7. IncreaseMyT

    IncreaseMyT Banned

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    Location: Naples, FL
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    Yea its possible, but I think you would have to over do it and hold the flame on there a long time. But I am not sold thats what happened to the mask in the referred link either. I think, to reduce the durability of the glass enough to make it prone to failure you would have hold the lighter in the same spot for 10-20 seconds. Sounds like the mask company is trying to blame that for a faulty mask.

    I have had 2 different mask's, my wife 3 and the kids each one. All flamed with a grill lighter, none of them ever fog, you really don't even need defog. Lots of people do this, if it was a significant worry we wouldn't have a single report on it. It would be happening all the time.

    I leave my mask on the boat sometimes during the day the sun is blazing, that would bring it up to temp too. So if slightly heating up mask glass is a danger, mask companies have a big problem.
     
  8. Dan

    Dan Orca

    # of Dives: 500 - 999
    Location: Lake Jackson, Texas
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    Is your mask made by Hollis or you just like to do things the hard way? :)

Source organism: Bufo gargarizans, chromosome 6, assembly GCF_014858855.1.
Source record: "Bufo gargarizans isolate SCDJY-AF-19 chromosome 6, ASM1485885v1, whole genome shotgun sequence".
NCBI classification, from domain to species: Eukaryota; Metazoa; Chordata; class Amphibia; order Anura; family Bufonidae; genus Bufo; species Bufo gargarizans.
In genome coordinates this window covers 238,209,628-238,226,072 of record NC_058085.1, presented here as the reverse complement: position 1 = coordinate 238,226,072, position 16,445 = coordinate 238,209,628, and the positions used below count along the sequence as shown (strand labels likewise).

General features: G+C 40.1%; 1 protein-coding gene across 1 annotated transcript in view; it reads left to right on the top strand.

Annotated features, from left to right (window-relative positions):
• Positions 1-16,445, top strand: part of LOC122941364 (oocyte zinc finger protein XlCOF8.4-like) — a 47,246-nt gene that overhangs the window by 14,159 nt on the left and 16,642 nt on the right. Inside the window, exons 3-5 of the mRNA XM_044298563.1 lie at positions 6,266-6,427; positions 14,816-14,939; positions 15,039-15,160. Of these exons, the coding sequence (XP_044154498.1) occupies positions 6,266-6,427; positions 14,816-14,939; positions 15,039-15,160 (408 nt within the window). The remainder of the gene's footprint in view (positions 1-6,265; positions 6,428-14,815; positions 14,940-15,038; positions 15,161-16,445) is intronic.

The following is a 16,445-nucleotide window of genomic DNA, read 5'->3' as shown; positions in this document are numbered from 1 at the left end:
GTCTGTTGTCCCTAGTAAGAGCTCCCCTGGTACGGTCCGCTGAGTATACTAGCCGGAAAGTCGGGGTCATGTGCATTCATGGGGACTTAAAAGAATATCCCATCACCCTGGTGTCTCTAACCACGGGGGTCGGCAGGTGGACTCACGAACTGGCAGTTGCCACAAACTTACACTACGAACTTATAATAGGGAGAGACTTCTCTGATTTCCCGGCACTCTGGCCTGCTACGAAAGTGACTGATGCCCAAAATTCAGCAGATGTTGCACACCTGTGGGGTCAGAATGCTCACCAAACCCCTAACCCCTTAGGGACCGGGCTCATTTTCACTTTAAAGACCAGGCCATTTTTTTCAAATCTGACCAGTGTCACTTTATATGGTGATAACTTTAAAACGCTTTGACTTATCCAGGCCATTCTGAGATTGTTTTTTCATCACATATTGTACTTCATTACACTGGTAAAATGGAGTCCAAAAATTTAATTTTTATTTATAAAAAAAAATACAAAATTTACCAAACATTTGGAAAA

9. outofofficebrb

    outofofficebrb HARRO HUNNAYYY

    # of Dives: 200 - 499
    Location: San Francisco, California
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    Nah. Oceanic Shadow Mini, frameless. It was easy enough to scrub it out.

    Do whatever works for you or what makes you happy. I'm merely the messenger and am here to share information so that the OP can make an informed decision given all the options.
     
    Dan and IncreaseMyT like this.
  10. engblom

    engblom Angel Fish

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    Having worked with silicone myself (for creating soap molds), I am slowly beginning to suspect there is no chemicals on the glass.

    I did try to burn the glass of my mask twice. The first time I saw the fog appear and disappear, which is often in videos described as the silicone release agent burning. The next time I burned the glass, the same thing happened again. Both times I burned far more than in the videos I have seen. Even though I rubbed the glass many times with toothpaste yesterday (both before burning and after), I still had some problem with fogginess. It was better, but not good.

    The theory I begin to have is that the glass itself is too smooth, not because of any agent, but because of how it is made. The buffing maybe creates small scratches in the glass itself? Could it be that the flame makes the surface a tiny bit less strong as in less hardened? The toothpaste I used, I also use for buffing out scratches on the acrylic crystals of my watches, so it works like buffing compound. I think it is not abrasive enough to cause big enough scratches on the mask glass.

    Now I have used a "magic eraser" on the mask. After this I took a towel and gently coated the inside with Cressi anti-fog solution. When I go diving today, I will have to see if this is a winner solution.
     
    taimen likes this.